During their investigation into Wednesday night’s evacuation of the Tercero residence halls, police have discovered that there was an explosion earlier in the evening, said a UC Davis spokesperson on Monday.
On Thursday, students told police and the media that they had heard explosions several hours prior to the mandatory evacuation, but police were unable to confirm such assertions at the time.
Police now believe that explosions did in fact occur Wednesday night at 6 p.m. from the third floor balcony of the Tercero D building, said UC Davis spokesperson Julia Ann Easley.
Approximately three hours later, police evacuated over 450 students from all Tercero residence halls after receiving a report from a concerned parent that a student living in the Tercero D building was in possession of explosives. Stranded students spent the night at the Tercero Dining Commons but were allowed to return to their residences the following afternoon.
After questioning four students, police arrested first-year student economics major Mark Woods, 18, of Torrance, Calif., for possession of chemicals to make explosives and possession of explosives on school grounds. Woods, who lives on the third floor of the Tercero D building, was booked into Yolo County Jail on Wednesday night and was released on $100,000 bail Thursday afternoon.
Woods, who is charged with two felonies, will appear at Yolo County Superior Court for his arraignment on Apr. 4 at 1:30 p.m., a court official said.
Police discovered PVC piping and various unmixed chemicals in Woods’ room, said UC Davis Police Department Captain Joyce Souza.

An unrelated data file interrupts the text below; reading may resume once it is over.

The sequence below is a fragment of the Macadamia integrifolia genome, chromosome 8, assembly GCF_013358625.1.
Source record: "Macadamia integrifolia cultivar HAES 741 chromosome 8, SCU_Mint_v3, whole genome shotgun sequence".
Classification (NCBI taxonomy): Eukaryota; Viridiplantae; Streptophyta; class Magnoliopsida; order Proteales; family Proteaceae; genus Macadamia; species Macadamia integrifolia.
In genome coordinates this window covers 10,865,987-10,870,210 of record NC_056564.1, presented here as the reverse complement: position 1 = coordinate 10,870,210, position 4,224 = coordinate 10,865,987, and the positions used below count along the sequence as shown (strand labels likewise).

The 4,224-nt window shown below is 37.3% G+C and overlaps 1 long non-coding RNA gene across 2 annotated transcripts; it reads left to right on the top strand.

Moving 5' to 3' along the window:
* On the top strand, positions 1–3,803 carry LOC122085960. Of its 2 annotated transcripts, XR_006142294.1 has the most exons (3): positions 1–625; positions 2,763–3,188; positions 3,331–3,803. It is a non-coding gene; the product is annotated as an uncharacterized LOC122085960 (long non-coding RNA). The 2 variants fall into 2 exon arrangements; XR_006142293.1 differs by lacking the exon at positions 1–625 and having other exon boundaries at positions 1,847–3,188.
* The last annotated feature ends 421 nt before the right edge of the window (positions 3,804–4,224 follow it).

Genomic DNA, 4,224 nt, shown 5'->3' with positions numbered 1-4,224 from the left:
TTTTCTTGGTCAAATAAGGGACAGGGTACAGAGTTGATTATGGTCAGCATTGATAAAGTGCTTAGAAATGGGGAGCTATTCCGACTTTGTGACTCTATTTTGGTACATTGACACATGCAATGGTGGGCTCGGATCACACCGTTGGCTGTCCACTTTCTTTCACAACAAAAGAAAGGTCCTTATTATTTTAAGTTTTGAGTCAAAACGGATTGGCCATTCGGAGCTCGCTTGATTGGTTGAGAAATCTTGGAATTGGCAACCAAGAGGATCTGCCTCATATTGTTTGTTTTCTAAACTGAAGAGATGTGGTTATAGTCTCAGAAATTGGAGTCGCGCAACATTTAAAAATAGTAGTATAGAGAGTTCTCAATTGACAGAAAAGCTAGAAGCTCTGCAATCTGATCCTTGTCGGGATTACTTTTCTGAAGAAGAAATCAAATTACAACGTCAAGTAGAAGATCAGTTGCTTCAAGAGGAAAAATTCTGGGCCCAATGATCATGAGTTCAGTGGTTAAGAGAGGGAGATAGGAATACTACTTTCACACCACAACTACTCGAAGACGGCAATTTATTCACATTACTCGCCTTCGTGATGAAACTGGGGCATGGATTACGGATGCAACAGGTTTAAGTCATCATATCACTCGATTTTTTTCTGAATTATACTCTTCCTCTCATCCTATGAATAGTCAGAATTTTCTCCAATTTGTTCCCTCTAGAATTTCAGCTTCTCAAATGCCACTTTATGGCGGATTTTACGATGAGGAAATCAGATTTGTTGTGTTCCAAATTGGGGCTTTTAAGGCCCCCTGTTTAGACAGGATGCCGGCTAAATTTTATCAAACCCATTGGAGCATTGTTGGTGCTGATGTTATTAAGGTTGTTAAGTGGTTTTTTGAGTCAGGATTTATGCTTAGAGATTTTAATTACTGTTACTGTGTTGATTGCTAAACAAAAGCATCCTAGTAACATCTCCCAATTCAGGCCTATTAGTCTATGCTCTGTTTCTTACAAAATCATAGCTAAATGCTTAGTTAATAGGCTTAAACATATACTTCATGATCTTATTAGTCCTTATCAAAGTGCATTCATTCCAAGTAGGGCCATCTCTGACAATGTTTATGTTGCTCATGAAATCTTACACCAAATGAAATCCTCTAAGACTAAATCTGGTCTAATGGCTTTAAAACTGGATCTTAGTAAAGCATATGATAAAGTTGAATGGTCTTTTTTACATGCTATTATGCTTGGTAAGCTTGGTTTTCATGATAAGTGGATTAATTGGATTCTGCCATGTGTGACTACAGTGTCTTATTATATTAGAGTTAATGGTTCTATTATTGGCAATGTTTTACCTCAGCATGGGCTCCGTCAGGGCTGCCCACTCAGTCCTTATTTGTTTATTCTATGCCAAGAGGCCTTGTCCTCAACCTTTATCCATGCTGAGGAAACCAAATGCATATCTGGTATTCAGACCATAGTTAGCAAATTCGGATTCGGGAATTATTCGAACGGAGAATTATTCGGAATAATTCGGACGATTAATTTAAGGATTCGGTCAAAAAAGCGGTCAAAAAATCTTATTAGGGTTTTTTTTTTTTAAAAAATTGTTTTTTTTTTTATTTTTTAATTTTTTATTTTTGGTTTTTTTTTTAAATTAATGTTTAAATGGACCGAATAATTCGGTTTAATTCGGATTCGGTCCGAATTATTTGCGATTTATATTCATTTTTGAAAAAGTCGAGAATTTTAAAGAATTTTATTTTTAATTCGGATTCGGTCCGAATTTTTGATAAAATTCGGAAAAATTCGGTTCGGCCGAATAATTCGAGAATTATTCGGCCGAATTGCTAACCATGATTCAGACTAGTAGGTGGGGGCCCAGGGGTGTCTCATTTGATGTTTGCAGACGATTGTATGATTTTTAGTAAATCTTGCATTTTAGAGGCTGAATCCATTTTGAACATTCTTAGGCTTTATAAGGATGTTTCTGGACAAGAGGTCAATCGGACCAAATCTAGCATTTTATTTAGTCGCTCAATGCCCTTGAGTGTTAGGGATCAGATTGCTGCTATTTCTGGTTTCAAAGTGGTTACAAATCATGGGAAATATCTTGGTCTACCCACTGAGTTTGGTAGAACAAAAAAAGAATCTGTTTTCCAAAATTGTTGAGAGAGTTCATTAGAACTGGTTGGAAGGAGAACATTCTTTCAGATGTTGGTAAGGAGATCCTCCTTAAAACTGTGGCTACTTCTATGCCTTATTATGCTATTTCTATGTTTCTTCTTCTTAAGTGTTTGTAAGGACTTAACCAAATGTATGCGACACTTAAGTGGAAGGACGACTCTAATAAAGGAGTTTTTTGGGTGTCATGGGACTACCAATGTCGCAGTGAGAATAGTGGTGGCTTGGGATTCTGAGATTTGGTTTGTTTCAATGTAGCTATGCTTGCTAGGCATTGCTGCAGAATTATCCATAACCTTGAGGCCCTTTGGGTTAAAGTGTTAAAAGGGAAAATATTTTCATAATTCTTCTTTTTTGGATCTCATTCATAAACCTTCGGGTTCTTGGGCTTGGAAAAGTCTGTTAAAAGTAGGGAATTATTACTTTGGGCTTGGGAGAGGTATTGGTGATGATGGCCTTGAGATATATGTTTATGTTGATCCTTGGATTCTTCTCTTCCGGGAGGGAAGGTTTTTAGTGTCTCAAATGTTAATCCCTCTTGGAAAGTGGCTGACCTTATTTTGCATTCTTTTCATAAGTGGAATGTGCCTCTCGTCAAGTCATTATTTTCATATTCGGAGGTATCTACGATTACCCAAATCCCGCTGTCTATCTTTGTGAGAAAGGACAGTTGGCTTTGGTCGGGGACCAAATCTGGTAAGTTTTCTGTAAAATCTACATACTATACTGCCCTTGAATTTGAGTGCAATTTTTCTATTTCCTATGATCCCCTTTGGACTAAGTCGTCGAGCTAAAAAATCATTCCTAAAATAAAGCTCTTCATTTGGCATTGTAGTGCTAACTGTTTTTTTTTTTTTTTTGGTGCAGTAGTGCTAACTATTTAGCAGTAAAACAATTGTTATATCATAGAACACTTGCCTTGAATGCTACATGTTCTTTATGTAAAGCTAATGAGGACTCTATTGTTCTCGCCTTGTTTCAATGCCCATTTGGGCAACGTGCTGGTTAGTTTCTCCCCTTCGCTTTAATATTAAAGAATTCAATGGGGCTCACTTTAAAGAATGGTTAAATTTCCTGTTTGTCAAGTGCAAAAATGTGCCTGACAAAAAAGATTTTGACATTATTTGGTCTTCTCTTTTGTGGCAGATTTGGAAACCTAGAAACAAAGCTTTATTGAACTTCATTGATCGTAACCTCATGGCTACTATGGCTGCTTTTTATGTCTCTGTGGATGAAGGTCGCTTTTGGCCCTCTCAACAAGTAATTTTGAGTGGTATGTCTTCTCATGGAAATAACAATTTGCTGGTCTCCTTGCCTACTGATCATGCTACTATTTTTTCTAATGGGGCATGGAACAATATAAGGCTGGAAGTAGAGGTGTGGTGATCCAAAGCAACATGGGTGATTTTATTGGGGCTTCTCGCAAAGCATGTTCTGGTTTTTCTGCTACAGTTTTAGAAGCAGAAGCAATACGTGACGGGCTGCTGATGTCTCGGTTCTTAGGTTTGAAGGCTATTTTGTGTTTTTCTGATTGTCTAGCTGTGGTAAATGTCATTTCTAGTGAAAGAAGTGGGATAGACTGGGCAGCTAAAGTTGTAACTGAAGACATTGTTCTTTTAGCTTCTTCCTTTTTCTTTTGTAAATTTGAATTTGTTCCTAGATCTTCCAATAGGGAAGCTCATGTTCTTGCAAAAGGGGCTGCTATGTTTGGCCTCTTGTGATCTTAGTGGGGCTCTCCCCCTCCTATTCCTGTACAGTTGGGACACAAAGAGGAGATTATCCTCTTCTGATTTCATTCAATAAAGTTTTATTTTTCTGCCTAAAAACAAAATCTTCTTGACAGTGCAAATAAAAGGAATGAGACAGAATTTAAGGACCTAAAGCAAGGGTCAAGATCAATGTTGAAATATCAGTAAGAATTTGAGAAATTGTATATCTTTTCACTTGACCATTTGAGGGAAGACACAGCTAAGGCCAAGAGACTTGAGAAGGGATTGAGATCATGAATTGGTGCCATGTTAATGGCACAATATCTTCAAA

“There were basically shells of devices that had not been loaded,” she said Thursday afternoon. “We confirmed that those devices did not have any of the explosives in them. However, what was on scene chemical-wise would have been able to be used in that way.”
The Sacramento regional bomb team and the campus Office of Environmental Health and Safety removed five plastic bins “the size of milk crates” containing powders and chemicals, according to a Mar. 7 UC Davis news release.
Sam Shackelford, one of Woods’ roommates, said he once saw two cups filled with white powder, but had never seen plastic bins full of chemicals.
“I mean, honestly, he shouldn’t have had [the chemicals], but his intentions weren’t to harm anybody,” said Shackelford, a first-year aeronautical science and engineering major.
Shackelford said he was not in his room when Wednesday’s explosion allegedly occurred, but suggested the noise might have been come from a heating and cooling plant located across the street.
Police also believe Woods did not intend to use his explosives maliciously. Meanwhile, Woods’ friends have rallied to his defense, saying he is an inquisitive intellectual who loves science experiments. They created a “Mark is Harmless” facebook.com group, which now boasts over 170 members.
Shackelford said many of the Tercero D building residents support Woods, whom he characterized as their “go-to guy.”
Shackelford said he was not surprised that Woods was experimenting with chemicals, as he is a naturally curious person.
“He is well-rounded. He is an economics major, but he was taking Russian and Japanese [and] he is into science,” Shackelford said.
PATRICK McCARTNEY can be reached at email@example.com.